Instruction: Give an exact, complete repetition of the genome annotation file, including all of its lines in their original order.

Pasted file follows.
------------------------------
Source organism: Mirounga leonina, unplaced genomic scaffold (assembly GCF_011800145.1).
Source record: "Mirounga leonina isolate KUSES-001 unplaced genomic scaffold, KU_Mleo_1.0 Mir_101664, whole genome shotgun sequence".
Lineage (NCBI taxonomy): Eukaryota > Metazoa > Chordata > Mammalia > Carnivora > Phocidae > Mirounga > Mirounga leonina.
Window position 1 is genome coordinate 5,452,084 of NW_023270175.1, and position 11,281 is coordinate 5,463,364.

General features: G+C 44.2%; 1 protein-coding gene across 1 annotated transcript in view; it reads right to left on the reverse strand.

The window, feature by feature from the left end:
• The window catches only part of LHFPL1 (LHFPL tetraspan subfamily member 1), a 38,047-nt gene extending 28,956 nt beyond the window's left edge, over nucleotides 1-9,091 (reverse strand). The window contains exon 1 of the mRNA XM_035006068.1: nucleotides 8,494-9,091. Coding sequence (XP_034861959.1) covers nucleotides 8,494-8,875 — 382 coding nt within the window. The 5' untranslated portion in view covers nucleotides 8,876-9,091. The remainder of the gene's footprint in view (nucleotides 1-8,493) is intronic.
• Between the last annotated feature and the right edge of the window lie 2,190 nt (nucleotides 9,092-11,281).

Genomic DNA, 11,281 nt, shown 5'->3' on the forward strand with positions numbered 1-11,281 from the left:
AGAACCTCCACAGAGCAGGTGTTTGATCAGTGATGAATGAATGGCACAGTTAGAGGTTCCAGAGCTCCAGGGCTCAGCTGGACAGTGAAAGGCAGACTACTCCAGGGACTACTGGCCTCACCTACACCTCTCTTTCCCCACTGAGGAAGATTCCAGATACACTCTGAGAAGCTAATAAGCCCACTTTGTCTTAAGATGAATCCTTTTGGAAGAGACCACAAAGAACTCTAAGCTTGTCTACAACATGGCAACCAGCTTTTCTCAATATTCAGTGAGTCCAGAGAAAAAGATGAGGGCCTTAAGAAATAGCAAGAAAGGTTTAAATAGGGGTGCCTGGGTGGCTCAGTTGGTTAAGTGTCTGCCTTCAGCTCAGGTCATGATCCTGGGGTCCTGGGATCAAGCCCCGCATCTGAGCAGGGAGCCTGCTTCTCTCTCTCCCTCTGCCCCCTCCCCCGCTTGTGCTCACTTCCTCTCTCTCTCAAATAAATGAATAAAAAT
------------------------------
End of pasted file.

Source organism: Mirounga leonina, unplaced genomic scaffold (assembly GCF_011800145.1).
Source record: "Mirounga leonina isolate KUSES-001 unplaced genomic scaffold, KU_Mleo_1.0 Mir_101664, whole genome shotgun sequence".
Lineage (NCBI taxonomy): Eukaryota > Metazoa > Chordata > Mammalia > Carnivora > Phocidae > Mirounga > Mirounga leonina.
Window position 1 is genome coordinate 5,452,084 of NW_023270175.1, and position 11,281 is coordinate 5,463,364.

General features: G+C 44.2%; 1 protein-coding gene across 1 annotated transcript in view; it reads right to left on the reverse strand.

The window, feature by feature from the left end:
• The window catches only part of LHFPL1 (LHFPL tetraspan subfamily member 1), a 38,047-nt gene extending 28,956 nt beyond the window's left edge, over nucleotides 1-9,091 (reverse strand). The window contains exon 1 of the mRNA XM_035006068.1: nucleotides 8,494-9,091. Coding sequence (XP_034861959.1) covers nucleotides 8,494-8,875 — 382 coding nt within the window. The 5' untranslated portion in view covers nucleotides 8,876-9,091. The remainder of the gene's footprint in view (nucleotides 1-8,493) is intronic.
• Between the last annotated feature and the right edge of the window lie 2,190 nt (nucleotides 9,092-11,281).

Genomic DNA, 11,281 nt, shown 5'->3' on the forward strand with positions numbered 1-11,281 from the left:
AGAACCTCCACAGAGCAGGTGTTTGATCAGTGATGAATGAATGGCACAGTTAGAGGTTCCAGAGCTCCAGGGCTCAGCTGGACAGTGAAAGGCAGACTACTCCAGGGACTACTGGCCTCACCTACACCTCTCTTTCCCCACTGAGGAAGATTCCAGATACACTCTGAGAAGCTAATAAGCCCACTTTGTCTTAAGATGAATCCTTTTGGAAGAGACCACAAAGAACTCTAAGCTTGTCTACAACATGGCAACCAGCTTTTCTCAATATTCAGTGAGTCCAGAGAAAAAGATGAGGGCCTTAAGAAATAGCAAGAAAGGTTTAAATAGGGGTGCCTGGGTGGCTCAGTTGGTTAAGTGTCTGCCTTCAGCTCAGGTCATGATCCTGGGGTCCTGGGATCAAGCCCCGCATCTGAGCAGGGAGCCTGCTTCTCTCTCTCCCTCTGCCCCCTCCCCCGCTTGTGCTCACTTCCTCTCTCTCTCAAATAAATGAATAAAAAT